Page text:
After a Car Accident: 3 Solid Reasons to Think Twice About Accepting an Early Settlement

Car accidents that cause injuries tend to leave those involved feeling disoriented and out of sorts. It can take a long time to feel confident and centred again, and that can be dangerous in its own right.
car accident.Photo by Michael Jin on Unsplash

Some accident victims who sustain serious injuries end up accepting settlements that do not serve their interests well. It will often be far more prudent to wait than to accept a settlement offer made soon after an accident. There are three particularly important reasons to wait.
1. Your Case Could Get Stronger
Insurers and others often make settlement offers so soon after accidents happen that responsibility cannot yet be accurately assigned. When the details of an accident still seem a bit murky, it might feel like accepting a settlement would be the best way to put the past behind and start moving on.
Assuming that someone else was actually at fault, though, this will almost always be a mistake. In some cases, insurers will actually be privy to facts that give them a clearer view of who was at fault than will the victims of an accident. Insurance company representatives will use this advantage to make low settlement offers that can still seem reasonable to people who are in the dark.
As the website of one San Antonio personal injury lawyer makes clear, waiting until more of the relevant facts become available can easily pay off. Even a bit of delay to let the dust settle can allow important information to come to light. When that happens, an insurer's offer will almost always be increased to account for the revelations.
2. Your Medical Situation Will Still be in Flux
Even people who seek treatment immediately after being involved in car accidents often take a while to arrive at a complete understanding of their injuries and medical needs. Millions of Americans visit the emergency room every year because of vehicular accidents, but that is often only the first step toward figuring out just how much damage was done.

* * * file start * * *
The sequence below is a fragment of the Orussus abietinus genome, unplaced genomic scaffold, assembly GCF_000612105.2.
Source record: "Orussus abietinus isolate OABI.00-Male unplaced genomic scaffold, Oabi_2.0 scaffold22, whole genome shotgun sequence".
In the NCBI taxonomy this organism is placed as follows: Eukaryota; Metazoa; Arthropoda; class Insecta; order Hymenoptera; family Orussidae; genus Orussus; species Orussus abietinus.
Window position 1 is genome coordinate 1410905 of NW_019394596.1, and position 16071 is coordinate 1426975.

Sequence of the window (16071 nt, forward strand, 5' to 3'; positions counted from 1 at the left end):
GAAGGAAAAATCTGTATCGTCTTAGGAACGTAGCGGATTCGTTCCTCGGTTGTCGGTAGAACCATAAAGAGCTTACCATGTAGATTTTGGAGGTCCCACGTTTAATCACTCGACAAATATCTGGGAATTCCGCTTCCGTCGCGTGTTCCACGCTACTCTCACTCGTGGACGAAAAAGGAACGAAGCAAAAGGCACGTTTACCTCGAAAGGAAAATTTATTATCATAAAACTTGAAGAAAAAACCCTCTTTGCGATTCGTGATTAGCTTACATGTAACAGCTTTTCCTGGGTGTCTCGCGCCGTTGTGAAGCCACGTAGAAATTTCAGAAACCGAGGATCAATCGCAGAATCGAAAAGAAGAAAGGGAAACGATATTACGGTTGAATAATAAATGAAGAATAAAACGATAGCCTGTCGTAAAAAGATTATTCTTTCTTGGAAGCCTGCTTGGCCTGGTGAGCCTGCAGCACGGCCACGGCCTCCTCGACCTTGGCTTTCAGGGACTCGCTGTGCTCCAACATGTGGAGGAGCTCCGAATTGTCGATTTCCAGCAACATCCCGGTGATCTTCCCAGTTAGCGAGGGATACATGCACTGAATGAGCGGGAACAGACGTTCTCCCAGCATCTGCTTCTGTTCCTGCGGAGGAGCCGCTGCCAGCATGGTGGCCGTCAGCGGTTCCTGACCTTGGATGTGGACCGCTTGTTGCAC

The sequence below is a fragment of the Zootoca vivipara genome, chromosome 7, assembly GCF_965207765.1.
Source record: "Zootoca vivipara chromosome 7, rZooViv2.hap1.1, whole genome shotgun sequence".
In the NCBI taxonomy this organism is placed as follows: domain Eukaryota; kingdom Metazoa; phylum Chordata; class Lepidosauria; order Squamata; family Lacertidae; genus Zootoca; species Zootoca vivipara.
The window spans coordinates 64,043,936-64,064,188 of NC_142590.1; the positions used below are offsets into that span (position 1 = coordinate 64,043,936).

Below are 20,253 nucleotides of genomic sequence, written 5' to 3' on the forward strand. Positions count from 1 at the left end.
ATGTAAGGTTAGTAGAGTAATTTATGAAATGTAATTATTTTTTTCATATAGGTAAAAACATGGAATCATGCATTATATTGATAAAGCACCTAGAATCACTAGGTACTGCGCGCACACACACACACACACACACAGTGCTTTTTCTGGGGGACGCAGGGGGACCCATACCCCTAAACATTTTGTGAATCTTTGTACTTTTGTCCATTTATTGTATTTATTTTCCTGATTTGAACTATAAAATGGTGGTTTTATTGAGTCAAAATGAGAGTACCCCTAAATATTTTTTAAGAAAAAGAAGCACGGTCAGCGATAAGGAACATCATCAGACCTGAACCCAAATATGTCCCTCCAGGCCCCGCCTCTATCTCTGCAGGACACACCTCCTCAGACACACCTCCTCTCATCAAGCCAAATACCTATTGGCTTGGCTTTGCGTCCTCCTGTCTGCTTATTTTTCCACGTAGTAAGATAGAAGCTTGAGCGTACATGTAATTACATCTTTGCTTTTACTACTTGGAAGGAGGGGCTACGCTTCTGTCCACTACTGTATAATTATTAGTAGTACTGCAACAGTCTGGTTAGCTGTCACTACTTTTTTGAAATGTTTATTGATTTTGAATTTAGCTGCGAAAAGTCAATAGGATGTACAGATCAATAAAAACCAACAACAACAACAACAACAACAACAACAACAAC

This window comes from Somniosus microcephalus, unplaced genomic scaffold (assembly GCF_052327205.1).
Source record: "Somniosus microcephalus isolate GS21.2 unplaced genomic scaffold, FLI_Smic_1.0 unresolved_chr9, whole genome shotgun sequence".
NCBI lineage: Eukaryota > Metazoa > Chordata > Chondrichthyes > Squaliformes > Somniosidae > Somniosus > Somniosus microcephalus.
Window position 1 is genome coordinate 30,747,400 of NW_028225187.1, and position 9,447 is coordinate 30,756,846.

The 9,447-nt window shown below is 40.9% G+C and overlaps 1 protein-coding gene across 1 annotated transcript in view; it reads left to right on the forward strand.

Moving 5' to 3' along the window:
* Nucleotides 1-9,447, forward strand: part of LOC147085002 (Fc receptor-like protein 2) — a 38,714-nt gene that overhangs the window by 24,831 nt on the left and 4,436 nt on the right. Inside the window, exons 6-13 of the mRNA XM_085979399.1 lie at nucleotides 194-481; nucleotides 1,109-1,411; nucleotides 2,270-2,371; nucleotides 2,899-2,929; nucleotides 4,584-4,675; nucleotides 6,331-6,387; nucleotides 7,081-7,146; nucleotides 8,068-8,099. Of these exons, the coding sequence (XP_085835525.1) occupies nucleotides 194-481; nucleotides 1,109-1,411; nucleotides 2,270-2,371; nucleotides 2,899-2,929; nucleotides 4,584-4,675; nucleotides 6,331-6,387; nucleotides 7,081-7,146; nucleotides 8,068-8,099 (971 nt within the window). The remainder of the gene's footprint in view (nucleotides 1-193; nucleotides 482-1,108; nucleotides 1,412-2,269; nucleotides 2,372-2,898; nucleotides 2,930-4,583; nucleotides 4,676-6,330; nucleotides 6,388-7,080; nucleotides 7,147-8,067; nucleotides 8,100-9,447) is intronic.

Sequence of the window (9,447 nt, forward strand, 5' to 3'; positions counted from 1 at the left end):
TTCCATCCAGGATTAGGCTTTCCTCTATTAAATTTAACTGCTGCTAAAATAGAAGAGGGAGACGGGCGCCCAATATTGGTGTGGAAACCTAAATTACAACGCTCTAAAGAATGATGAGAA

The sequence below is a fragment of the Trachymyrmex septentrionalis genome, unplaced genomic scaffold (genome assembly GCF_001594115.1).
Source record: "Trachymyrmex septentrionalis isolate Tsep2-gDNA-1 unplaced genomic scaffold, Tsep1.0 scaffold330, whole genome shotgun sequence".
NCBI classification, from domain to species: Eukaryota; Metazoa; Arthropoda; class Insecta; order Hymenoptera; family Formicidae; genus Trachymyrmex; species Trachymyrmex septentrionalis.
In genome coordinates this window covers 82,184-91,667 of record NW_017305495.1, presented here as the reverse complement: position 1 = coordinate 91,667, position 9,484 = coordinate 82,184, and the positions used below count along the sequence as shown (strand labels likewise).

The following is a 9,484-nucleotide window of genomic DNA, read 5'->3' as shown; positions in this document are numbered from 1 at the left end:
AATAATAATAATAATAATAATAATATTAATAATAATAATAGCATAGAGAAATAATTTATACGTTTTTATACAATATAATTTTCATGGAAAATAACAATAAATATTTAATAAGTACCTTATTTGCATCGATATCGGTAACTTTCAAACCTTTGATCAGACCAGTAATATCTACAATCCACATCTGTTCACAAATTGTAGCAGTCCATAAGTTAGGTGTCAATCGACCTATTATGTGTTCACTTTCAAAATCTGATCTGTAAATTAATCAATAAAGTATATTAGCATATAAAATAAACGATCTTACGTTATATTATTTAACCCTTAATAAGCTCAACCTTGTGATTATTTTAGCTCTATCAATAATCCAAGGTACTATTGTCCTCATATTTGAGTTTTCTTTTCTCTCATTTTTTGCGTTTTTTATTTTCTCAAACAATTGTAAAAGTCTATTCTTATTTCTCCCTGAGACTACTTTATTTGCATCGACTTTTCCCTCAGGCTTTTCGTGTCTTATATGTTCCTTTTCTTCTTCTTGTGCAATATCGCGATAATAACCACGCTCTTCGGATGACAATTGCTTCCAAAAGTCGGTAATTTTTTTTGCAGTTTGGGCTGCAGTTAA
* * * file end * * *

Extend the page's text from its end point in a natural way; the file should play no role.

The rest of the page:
A settlement offer that seems generous in the immediate aftermath of an accident can later be revealed to be grossly insufficient. When an insurer makes such an offer, it will require the affected party waive all rights to additional compensation as a condition of accepting that offer. 
Should it later become clear that a person will need a lot more treatment and rehabilitation than was originally thought, there will then be no hope of obtaining compensation for the costs.
Even when an early settlement seems most welcome and appealing, it will generally be best to hold out for a while. Talking with doctors and other health professionals will help clarify whether the medical impact of an accident has been fully determined.
3. Offers Almost Always Rise Over Time
The first offer an insurer makes will rarely be anywhere near as high as the company is willing to go without a fight. It is entirely common for an early settlement offer to be raised a number of times even without a lawsuit being filed.
Financial pressures and other factors can still make the acceptance of an early offer seem appealing. It will be necessary to live with that decision forever, which will almost always make at least a bit of forbearance worthwhile.
Waiting a While is Generally the Best Policy
For these three reasons and a number of others, it will rarely be best to accept an early settlement offer after being injured in a car accident. It can take a bit of discipline to hold firm, but pursuing negotiations will almost always be the better bet.

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